Seasonal Allergies vs Common Cold

This time of year we get a lot of questions from parents about allergies. With the weather warming up and plants blooming we definitely see an increase in patients with allergy symptoms. Allergies are extremely common and can occur in children as young as 6 months of age. Symptoms of allergies include:

  • Runny nose
  • Nasal stuffiness
  • Sneezing
  • Throat clearing (itchy throat)
  • Nose rubbing
  • Sniffling
  • Sneezing
  • Red watery eyes

However a lot of these symptoms can also sound like the common cold. So how do you know if your child has allergies or a cold? There are a few differences to help you decide which one your child might have.

  • No fever. Children with allergies generally will not run a fever.
  • Persistent runny nose with clear drainage. If your child's runny nose lasts longer than two weeks, but the drainage is clear, there's a good chance it's allergies.
  • Does your child's symptoms tend to be worse after you have been outside? This could be due to an increase in exposure to pollen or other allergens, especially on windy days.

Luckily there are a few treatments available to help your child. Some things you can try to help your child include:

  • Avoiding triggers. If you suspect your child is allergic to dogs, try to keep him away for a few days to see if that helps. This also includes avoiding going outside and closing windows when it is windy or the pollen counts are high.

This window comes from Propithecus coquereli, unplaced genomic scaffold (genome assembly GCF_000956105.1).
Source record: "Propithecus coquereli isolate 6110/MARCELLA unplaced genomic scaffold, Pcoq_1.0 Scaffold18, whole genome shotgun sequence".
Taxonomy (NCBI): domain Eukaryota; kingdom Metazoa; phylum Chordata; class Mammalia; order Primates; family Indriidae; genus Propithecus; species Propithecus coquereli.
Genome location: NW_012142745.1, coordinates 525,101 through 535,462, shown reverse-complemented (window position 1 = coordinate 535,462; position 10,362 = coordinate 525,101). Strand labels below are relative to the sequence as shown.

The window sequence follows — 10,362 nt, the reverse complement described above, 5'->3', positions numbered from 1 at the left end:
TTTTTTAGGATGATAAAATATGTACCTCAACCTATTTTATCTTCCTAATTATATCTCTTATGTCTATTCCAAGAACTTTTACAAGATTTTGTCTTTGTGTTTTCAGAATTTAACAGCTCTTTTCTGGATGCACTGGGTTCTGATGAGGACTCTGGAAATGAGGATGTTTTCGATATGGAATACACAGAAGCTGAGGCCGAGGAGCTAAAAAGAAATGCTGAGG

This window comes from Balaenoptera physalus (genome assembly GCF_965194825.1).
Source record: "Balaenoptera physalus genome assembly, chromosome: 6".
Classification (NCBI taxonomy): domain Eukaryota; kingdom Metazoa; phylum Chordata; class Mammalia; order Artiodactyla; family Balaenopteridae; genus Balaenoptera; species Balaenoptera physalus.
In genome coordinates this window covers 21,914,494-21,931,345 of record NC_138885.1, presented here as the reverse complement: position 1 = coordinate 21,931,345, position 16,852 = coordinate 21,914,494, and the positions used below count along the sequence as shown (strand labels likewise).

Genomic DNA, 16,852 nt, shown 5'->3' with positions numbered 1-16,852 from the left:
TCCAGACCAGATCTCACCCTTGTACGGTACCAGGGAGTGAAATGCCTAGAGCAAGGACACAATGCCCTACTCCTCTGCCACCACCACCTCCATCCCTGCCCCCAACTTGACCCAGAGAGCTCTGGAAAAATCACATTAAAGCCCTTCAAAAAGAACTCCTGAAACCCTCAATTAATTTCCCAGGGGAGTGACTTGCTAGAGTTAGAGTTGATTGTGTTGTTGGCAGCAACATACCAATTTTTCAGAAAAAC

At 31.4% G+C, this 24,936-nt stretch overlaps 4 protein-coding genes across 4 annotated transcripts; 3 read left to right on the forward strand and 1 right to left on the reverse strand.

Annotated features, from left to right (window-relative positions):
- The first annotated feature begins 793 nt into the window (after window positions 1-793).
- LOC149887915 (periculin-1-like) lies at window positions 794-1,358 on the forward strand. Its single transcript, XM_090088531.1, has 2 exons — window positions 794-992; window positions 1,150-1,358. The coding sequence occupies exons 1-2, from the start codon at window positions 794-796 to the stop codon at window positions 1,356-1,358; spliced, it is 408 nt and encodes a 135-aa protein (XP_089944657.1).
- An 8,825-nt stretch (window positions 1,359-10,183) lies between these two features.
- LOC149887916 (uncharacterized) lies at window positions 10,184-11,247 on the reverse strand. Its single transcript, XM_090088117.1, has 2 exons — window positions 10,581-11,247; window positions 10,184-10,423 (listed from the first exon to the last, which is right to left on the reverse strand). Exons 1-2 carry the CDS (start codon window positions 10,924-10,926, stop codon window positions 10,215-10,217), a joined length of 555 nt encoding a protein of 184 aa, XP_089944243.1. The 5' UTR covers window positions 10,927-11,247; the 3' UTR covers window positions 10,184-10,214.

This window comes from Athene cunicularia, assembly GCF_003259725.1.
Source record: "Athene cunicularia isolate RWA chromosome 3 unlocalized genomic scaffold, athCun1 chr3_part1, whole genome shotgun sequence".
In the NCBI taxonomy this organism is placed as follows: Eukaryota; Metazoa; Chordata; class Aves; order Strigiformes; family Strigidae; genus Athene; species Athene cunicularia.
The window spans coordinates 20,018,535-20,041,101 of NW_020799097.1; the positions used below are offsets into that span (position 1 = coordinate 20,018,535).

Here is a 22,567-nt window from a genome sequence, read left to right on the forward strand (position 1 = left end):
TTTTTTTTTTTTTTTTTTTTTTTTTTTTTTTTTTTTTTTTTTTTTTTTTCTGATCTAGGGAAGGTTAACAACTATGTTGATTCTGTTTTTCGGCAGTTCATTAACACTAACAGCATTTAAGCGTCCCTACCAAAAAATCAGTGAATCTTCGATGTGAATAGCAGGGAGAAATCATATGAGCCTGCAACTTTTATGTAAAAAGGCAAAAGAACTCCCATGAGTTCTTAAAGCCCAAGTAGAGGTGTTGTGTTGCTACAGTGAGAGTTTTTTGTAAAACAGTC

• Oral antihistamines (Claritin, Zyrtec, Benadryl). Oral medications are a helpful and fairly easy way to reduce and prevent many allergy symptoms. They usually work best when taken before exposure to the allergen, or your child may have to take them for about 5 days before you start to notice an improvement in symptoms. Benadryl can cause mild sedation so it's best to give before bed. Other antihistamines (Claritin, Zyrtec) are non-sedating and can be given any time during the day.
  • Nasal Sprays. Nasal decongestants can shrink inflamed nasal tissue and relieve congestion, however they are not recommended for long term use and should not be used for more than a few days in a row as they can make your symptoms worse.
  • Eye Drops. There a a few different eye drops that help relieve itchy, water eyes for patients over the age of 3 years.

Some of these medications are safe for children as young as 6 months, but as with any medication, please check with your doctor before starting your child on one.